One of the fundamental goals when designing service-oriented solutions is to
attain a reduced degree of coupling between services, thereby increasing the
freedom and flexibility with which services can be individually evolved.
Achieving the right level of coupling "looseness" is most often considered a
design issue that revolves around the service contract and the consumer
programs that form dependencies upon it.
However, for the service architect there are opportunities to establish
intermediate layers of abstraction within the service implementation that
further foster reduced levels of coupling between its internal moving parts
so as to accommodate the evolution and governance of the service itself.
These intermediate abstraction layers are created by the application of
Service Façade, a design pattern focused on intra-service design.
When designing a service, th... (more)
Despite the magnitude of a migration to a service-oriented platform, the
continuing uncertainty of critical WS-* standards, and the often thundering
impact of large-scale SOA deployments, now is the time to start considering
the move. The key to a successful transition is to find a spot of calm amidst
the storm of activity surrounding SOA, and develop an intuitive plan that
will guide your organization through a path of technical obstacles,
organizational resistance, and ever-shifting industry trends.
Count yourself lucky if you've had the foresight to coordinate your migration
With the unwavering prominence of service-oriented architecture (SOA) there
is an increasing interest in understanding what exactly it means for
something to be considered "service-oriented." Thomas Erl recently completed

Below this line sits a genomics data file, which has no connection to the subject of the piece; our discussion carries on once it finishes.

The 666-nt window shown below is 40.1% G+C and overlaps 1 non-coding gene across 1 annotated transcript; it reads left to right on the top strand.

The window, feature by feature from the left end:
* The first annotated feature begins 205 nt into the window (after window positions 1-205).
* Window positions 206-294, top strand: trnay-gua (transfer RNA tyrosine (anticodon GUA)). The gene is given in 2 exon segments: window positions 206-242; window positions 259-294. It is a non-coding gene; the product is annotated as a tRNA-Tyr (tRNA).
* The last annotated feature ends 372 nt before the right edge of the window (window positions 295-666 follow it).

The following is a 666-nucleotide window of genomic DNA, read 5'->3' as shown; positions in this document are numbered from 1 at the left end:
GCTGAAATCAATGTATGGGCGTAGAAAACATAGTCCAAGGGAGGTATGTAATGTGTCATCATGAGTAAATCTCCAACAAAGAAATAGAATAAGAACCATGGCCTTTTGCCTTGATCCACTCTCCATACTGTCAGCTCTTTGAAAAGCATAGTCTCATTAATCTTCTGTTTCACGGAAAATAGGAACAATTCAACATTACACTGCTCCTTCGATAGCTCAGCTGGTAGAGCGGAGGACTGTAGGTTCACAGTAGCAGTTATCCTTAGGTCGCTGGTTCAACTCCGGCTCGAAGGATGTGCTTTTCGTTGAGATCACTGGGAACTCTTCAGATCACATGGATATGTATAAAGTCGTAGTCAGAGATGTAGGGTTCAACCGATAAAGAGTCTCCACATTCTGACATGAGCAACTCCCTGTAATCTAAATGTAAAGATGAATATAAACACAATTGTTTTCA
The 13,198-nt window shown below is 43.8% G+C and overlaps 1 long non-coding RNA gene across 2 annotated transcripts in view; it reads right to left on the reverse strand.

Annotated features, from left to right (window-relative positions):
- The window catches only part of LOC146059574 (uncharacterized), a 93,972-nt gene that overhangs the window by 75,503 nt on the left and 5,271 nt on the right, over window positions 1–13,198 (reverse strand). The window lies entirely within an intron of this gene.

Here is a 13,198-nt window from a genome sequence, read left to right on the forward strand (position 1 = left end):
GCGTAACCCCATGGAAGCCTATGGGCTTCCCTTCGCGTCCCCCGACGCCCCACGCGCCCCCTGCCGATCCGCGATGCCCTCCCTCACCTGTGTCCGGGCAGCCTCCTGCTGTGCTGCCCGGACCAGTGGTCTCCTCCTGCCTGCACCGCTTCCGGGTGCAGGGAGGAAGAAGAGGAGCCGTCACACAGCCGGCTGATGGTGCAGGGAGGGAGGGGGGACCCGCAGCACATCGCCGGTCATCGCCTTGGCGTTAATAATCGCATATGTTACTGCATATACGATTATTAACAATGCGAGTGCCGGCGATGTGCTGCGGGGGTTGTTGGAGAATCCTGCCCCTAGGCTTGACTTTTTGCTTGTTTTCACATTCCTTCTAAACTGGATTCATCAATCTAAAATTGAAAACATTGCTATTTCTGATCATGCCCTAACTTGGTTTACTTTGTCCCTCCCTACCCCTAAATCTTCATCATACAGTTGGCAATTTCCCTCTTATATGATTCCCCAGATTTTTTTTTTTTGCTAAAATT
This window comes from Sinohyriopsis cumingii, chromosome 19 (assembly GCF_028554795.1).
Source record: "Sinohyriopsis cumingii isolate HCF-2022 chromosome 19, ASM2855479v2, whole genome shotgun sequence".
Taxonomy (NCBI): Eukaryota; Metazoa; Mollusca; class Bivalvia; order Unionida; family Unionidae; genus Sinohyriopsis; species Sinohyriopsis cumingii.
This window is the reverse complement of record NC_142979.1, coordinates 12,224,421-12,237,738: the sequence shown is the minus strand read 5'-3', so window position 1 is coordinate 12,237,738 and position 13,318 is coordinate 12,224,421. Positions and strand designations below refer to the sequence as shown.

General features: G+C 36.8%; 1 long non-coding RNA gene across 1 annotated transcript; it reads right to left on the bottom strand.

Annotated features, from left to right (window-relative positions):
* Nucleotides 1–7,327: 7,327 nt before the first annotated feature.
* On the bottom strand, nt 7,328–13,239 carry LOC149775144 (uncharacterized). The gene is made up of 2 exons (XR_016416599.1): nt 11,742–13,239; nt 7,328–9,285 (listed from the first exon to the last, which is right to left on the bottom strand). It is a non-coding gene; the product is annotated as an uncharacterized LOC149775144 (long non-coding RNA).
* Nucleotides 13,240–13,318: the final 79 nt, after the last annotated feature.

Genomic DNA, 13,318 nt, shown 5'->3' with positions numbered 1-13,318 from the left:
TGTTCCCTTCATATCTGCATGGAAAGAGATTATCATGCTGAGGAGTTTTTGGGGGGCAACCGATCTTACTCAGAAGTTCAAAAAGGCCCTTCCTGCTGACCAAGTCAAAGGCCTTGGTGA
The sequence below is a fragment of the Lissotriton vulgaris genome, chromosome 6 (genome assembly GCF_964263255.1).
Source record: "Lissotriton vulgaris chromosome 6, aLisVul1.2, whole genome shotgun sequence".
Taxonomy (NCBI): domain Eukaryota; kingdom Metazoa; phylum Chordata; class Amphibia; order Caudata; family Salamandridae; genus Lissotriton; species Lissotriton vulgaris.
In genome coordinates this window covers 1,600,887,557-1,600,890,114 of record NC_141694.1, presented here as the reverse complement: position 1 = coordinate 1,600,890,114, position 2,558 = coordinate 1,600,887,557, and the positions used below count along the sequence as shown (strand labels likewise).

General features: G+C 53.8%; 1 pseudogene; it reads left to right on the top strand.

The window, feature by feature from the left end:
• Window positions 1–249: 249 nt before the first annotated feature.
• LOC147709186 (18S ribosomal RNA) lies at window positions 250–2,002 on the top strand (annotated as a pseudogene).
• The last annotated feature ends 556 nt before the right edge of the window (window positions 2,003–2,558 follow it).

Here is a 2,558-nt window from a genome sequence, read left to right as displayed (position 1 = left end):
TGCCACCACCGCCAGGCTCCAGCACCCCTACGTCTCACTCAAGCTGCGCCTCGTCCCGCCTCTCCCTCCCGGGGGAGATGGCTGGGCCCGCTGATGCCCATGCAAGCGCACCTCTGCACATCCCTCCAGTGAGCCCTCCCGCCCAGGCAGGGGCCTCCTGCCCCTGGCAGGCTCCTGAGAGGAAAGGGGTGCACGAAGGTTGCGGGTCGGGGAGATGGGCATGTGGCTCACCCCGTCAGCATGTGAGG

a lengthy research project for SOA Systems Inc. into the origins of SOA and
the current state of service-orientation among all primary SOA technology
platforms. This body of work contributed to the mainstream SOA methodology
developed by SOA Systems and was also documented in Thomas's new book,
Service-Oriented Architecture: Concepts, Technology, and Design. We ... (more)
Enterprise-wide harmonization is a desirable and ideal target state that
fully supports pretty much everything SOA and service-orientation stand for.
For those that have achieved such a state, bless your standardized hearts.
You have accomplished something that has eluded many others. However, not
attaining this state does not mean you cannot successfully adopt SOA.
In some circles it has become common to view an SOA initiative as an
all-or-nothing proposition that demands an uncompromising commitment to an
enterprise-wide transformation effort. For those that subscribe to this vi... (more)
Like data normalization, the Service Normalization pattern is intent on
reducing redundancy and waste in order to avoid the governance burden
associated with having to maintain and synchronize similar or duplicate
bodies of service logic."
You can see it introduces the Pattern on our publisher page.
When designing data architectures, you can easily end up with different
databases or even different database tables containing the same or similar
data. This has been the root of many well documented data maintenance and
quality issues that helped establish data normalization as widel... (more)